A true representative of dirty realism, Pedro Juan Gutiérrez uses his common sweat-blood-and-sperm references in an unexpected, highly elliptical way, as a pattern for this collection of 55 short (to very short to flash) stories that give off the poetic atmosphere we encounter in a black-and-white film. Oxymoron if you think that the heroes in Melancholy of Lions are the well-known confounded sort of people we encounter in the rest of the Cuban author's prose – a man who systematically poisons his wife, an elderly doctor who specializes in abortions and imenoplasticas, transvestites, suicidals, prisoners, and other forfeited human beings struggling to sharpen their sense of life within. There are, also, the circus lions of the title, which plunge into depression when not fed on time. You can find some chocolate mice among them, too; and Gutiérrez himself who, like an angel by Wim Wenders, wanders in this grotesque universe and records the adventures of bodies and souls with exemplary condensation, critical choice of words and a strong and wide sense of scepticism. Magical decadent realism, indeed.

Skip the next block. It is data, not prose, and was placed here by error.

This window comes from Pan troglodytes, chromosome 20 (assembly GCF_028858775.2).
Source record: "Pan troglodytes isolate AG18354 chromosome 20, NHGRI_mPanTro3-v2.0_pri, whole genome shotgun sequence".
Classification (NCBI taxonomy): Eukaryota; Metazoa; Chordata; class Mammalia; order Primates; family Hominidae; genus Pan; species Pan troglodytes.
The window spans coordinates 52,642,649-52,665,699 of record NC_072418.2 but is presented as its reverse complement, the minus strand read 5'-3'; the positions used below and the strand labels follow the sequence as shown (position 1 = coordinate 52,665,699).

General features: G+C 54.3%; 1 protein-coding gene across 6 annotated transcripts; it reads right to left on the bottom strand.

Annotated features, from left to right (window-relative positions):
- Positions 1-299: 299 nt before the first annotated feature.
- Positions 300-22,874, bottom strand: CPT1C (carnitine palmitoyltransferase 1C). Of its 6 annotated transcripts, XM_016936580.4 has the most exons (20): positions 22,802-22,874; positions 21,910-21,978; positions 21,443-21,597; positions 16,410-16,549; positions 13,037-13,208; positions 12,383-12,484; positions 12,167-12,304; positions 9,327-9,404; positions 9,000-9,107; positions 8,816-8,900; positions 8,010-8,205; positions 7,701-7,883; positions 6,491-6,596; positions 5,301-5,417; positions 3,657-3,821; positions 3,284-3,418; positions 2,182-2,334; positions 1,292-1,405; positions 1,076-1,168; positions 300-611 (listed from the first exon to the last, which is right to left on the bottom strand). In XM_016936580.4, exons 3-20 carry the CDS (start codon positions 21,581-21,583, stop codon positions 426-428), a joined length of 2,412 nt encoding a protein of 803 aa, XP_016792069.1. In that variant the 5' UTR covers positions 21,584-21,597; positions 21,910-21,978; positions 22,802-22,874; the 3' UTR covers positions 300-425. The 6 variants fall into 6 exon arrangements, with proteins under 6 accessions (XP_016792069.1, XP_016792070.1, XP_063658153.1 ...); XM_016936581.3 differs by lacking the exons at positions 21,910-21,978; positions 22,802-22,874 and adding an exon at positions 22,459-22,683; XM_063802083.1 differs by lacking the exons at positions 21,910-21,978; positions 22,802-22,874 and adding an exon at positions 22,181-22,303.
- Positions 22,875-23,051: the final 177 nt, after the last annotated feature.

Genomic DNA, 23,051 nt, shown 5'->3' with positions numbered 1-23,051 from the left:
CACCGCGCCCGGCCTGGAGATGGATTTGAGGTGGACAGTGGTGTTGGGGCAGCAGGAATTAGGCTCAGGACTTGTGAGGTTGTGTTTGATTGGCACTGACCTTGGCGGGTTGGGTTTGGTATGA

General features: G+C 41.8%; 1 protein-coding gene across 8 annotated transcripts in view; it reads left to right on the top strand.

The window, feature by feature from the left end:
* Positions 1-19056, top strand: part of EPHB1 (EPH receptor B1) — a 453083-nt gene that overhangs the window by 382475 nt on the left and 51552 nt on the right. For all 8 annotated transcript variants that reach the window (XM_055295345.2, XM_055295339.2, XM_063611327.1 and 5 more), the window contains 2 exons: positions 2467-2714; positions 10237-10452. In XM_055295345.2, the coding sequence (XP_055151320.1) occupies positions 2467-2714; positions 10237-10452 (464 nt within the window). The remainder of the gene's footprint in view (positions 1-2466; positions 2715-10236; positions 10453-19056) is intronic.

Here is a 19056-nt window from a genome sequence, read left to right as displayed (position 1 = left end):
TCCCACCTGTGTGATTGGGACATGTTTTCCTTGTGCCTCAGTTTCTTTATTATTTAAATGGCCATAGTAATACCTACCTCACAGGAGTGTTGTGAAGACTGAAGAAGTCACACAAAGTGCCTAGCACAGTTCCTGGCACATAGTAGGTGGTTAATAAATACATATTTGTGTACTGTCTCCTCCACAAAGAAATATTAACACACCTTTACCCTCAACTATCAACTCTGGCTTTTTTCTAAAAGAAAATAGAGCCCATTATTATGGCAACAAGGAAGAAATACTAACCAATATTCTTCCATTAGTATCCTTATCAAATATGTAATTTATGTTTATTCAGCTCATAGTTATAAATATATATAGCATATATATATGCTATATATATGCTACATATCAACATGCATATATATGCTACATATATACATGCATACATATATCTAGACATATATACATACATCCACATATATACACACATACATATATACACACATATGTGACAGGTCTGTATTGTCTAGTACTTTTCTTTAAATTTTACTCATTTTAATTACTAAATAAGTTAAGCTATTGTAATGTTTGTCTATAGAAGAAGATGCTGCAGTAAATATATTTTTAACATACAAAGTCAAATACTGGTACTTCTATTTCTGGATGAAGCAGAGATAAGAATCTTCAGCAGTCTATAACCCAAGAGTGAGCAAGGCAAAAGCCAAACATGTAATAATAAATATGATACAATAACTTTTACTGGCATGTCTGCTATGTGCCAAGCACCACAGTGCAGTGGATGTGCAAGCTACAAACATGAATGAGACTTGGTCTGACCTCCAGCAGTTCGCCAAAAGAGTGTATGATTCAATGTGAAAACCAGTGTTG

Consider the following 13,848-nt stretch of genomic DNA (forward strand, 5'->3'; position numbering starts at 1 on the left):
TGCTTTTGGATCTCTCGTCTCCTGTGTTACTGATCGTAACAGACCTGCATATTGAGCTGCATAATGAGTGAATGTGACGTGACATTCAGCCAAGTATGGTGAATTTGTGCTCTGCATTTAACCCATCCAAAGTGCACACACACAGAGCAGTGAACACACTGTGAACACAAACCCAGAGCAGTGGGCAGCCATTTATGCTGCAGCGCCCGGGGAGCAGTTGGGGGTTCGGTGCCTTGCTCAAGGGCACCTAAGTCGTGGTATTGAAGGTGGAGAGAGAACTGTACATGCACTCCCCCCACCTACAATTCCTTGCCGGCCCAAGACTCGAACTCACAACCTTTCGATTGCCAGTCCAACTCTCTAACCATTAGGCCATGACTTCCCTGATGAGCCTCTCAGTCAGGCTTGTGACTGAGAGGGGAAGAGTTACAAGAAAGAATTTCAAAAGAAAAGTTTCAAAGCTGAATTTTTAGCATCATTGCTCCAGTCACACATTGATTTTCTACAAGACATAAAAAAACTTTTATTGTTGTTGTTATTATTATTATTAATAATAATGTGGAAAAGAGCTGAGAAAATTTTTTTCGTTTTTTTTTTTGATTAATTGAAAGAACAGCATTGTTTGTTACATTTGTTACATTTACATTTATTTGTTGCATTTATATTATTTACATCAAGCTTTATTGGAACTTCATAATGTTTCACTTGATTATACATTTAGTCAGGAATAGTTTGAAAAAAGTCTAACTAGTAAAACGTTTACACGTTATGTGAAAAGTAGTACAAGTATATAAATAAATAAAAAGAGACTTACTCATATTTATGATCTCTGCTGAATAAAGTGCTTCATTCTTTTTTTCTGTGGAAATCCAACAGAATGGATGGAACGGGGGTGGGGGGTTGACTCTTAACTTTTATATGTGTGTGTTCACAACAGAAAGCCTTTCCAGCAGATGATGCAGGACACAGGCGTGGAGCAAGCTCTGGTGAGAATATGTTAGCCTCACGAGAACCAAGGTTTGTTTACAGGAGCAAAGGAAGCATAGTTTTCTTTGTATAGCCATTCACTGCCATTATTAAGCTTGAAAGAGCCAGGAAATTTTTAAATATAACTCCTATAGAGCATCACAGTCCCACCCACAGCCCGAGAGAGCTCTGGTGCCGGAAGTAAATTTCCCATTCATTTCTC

Note: The image of the post is a detail from the cover of the Greek edition (Metaixmio, 2012) of the novel. It is very well translated by Cleopatra Elaiotriviari who also wrote the addendum.